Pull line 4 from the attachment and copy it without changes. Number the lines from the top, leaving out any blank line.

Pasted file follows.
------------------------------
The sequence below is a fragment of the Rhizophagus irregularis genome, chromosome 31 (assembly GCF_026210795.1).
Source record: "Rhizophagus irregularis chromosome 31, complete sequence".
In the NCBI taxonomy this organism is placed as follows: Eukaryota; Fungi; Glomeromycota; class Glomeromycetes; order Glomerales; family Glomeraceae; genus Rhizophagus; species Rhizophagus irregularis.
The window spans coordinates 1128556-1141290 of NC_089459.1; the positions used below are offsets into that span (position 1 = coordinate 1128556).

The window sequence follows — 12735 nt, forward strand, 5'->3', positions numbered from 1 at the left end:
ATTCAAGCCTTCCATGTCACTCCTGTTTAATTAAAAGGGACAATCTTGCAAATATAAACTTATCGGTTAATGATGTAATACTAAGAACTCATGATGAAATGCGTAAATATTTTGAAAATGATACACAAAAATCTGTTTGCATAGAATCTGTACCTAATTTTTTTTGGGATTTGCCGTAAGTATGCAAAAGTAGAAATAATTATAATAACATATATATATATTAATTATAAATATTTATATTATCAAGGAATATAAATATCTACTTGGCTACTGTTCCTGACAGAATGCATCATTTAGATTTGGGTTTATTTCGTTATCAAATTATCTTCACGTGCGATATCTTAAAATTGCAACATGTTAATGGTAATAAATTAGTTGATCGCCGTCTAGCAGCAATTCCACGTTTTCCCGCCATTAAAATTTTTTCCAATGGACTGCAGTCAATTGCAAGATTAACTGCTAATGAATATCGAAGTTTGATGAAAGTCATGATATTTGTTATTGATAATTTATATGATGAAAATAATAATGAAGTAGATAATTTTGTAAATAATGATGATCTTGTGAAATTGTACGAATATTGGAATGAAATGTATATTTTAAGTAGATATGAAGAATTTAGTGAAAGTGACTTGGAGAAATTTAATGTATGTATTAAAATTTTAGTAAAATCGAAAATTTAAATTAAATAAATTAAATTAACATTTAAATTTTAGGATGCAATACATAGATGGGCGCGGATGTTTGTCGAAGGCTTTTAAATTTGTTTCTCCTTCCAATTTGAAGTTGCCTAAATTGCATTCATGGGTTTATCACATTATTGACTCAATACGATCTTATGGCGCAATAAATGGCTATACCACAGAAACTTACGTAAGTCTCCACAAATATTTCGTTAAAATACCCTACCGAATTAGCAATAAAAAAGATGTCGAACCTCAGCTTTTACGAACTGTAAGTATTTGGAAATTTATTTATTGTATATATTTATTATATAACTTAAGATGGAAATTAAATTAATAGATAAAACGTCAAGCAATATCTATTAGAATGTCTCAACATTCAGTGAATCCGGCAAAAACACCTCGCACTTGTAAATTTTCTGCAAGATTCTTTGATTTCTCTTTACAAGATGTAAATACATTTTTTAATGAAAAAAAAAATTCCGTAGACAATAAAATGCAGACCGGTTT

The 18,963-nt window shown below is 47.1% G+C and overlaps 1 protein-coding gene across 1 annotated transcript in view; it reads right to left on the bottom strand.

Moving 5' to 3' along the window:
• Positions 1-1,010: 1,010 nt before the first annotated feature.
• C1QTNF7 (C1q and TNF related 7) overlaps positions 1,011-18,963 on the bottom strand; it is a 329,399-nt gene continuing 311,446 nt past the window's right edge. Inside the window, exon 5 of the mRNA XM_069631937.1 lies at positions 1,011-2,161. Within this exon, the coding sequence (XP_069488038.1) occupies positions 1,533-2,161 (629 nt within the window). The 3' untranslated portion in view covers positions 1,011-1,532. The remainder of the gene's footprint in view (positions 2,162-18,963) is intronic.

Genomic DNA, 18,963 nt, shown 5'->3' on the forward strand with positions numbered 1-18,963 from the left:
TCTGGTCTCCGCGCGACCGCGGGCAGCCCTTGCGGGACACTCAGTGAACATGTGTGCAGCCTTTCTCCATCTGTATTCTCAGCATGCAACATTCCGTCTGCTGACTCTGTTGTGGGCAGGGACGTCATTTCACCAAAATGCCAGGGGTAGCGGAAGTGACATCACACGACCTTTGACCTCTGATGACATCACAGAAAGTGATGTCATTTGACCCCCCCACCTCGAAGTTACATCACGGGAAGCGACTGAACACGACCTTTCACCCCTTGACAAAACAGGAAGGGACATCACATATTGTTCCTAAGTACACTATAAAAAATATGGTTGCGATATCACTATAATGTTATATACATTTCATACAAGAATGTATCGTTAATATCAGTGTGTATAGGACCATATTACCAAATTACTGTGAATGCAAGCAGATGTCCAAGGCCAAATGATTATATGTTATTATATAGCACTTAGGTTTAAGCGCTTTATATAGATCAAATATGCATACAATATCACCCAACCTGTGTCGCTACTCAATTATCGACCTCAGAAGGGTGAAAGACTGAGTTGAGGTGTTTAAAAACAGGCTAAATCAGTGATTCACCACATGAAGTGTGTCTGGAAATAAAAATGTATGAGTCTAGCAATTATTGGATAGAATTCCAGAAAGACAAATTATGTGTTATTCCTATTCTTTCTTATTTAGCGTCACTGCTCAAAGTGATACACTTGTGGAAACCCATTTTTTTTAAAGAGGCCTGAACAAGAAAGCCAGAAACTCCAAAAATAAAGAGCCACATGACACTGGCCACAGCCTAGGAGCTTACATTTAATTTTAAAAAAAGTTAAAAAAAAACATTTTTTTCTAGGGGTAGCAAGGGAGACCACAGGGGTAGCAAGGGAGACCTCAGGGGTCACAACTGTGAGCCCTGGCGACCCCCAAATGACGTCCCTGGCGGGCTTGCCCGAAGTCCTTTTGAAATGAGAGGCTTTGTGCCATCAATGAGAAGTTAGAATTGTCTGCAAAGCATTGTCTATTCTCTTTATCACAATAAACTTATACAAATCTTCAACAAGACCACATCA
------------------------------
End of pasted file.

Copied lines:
The window spans coordinates 1128556-1141290 of NC_089459.1; the positions used below are offsets into that span (position 1 = coordinate 1128556).